In this series, Nicky Hockly explains aspects of technology which some people may be embarrassed to confess that they don’t really understand. In this article, she examines blended learning.
1. What exactly is blended learning?
The most common definition of blended learning is learning that combines face-to-face (f2f) teaching with online elements.
2. Why would I want to use blended learning?
As technology becomes increasingly ubiquitous, learners expect it to be integrated into their language classes. This means not only bringing technology into the classroom, but offering learners technologyenhanced options outside of class time. Learners today increasingly expect to be able to fit learning into their own busy lives and working schedules. This is particularly true of university students and adults who are busy professionals.
If you are a freelance teacher, offering a blended option to your learners may provide you with a unique selling point and an attractive degree of flexibility. In some situations, teachers are being asked by their institutions to offer blended options to learners. In other contexts, there may be Ministry of Education directives expecting teachers to offer blended learning in many disciplines.
So in some cases, teachers may want to start using blended learning, while in others they may have to start using it.
3. What’s the right blend?
There is no one right blend. The amount of f2f instruction versus online instruction can vary widely, and will depend on factors which include your teaching context, the needs and expectations of your learners, the resources you have available and the content and design of your course.
Let’s look at a number of possible blended learning scenarios:
- A business English teacher meets her learners for three hours a week. Because her learners are busy professionals, they cannot come to more than one hour per week of f2f class time. So she offers them an additional two hours per week of online work.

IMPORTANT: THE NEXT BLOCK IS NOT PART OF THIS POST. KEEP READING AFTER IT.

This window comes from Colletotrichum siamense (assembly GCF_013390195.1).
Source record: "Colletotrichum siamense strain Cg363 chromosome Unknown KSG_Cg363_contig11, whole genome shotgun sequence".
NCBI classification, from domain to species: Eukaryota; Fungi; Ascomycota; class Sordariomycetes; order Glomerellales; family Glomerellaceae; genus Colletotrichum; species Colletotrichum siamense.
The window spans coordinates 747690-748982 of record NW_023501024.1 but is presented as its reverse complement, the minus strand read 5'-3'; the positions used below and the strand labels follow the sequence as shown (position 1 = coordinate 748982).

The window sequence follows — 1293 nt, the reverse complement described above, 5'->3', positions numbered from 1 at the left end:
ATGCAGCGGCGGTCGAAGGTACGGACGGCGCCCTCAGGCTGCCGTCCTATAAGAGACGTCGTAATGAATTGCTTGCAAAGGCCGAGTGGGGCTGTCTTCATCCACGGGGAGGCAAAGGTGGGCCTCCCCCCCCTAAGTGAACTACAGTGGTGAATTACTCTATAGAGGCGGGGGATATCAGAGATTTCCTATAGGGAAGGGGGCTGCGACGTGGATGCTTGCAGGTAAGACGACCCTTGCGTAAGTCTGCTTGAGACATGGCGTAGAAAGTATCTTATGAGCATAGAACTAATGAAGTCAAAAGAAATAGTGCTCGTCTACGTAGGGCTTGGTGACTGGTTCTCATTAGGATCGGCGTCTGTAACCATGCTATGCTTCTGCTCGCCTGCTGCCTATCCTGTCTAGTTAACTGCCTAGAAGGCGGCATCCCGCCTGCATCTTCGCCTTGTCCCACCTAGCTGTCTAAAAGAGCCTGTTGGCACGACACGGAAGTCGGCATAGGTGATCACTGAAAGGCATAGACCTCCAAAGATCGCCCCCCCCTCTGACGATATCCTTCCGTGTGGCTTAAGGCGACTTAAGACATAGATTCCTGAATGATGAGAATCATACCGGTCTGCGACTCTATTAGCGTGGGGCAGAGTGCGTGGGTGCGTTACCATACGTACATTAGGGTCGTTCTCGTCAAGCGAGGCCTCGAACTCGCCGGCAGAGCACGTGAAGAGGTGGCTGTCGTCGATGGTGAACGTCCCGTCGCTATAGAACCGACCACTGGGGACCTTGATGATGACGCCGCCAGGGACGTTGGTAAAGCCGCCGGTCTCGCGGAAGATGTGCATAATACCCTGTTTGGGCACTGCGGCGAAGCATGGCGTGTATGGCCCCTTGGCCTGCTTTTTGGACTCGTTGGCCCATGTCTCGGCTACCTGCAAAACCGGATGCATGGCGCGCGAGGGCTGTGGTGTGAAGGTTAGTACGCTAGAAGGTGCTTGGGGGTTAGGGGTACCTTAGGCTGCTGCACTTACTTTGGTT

- An English for Academic Purposes teacher at a university teaches her B2- level students for one hour a day, Monday to Friday. The university has decided that at least 50 percent of all courses must be delivered online. So now she meets her learners for one hour on Monday and on Friday, and offers them three hours per week of online work.
- A language school in the UK offers intensive 25-hour-per-week summer courses to international students. After they leave the UK, they complete an additional ten hours of online work.
- A secondary school teacher meets her learners for three hours per week of f2f EFL classes. For homework, she regularly sets tasks using a range of Web 2.0 tools, such as creating online posters, mobile phone video or audio clips and posting to the class blog or wiki.
Scenario 4 is often where teachers start experimenting with blended learning, if they have a choice. The best way is to start small, preferably with one class and offering as little as ten percent of the work online – possibly simply as an extra, as in scenario 4 above. Once you and your learners gain confidence with the tools and online work, you can build more online components into your course.
4. I need to offer at least 50 percent of my course online. Where do I start?
Take a look at your syllabus. Identify those areas that are most easily delivered online, such as reading, writing and listening. Although speaking can also be delivered online (via group audio or video conferencing sessions, for example), you will want to keep as much speaking as possible for your f2f classes. You could use a blank grid in which to map out the main elements and activities of your course.
Then write in the following for each element:
- language focus
- whether this element will be offered online or f2f
- estimated time the activity will take
- interaction (individual, pair- or groupwork)
- if the activity is online, if it is synchronous (takes place in real time) or asynchronous (learners can contribute to the task when they like – within the task deadline)
It’s important to start with an overview of your course, and a clear awareness of which elements to offer online and which to offer in the f2f classroom. Mapping your coursebook syllabus for an entire month or term onto a grid can help you keep the big picture in mind.
5. How can I deliver the online part of my blended learning course?
Email is a ‘low-tech’ possibility. It could work in scenario 4, where the teacher could send homework instructions and links to online tools, or to the class blog or wiki, by email. But in a proper blended course, you would want to look at keeping your learners’ tasks and work in one place online, such as in a class wiki, a blog or in a virtual learning environment such as Moodle.
Whatever tool you decide to use, start small, try it out, get feedback and then adjust your task types and online delivery tools in the light of reflection and hindsight.
Nicky Hockly has been involved in EFL teaching and teacher training since 1987. She is Director of Pedagogy of The Consultants-E, an online training and development consultancy. She is co-author of Teaching Online (DELTA Publishing), which was nominated for a 2011 British Council ELTon award. She maintains a blog at www.emoderationskills.com.
This article first appeared in English Teaching professional, Issue 75, July 2011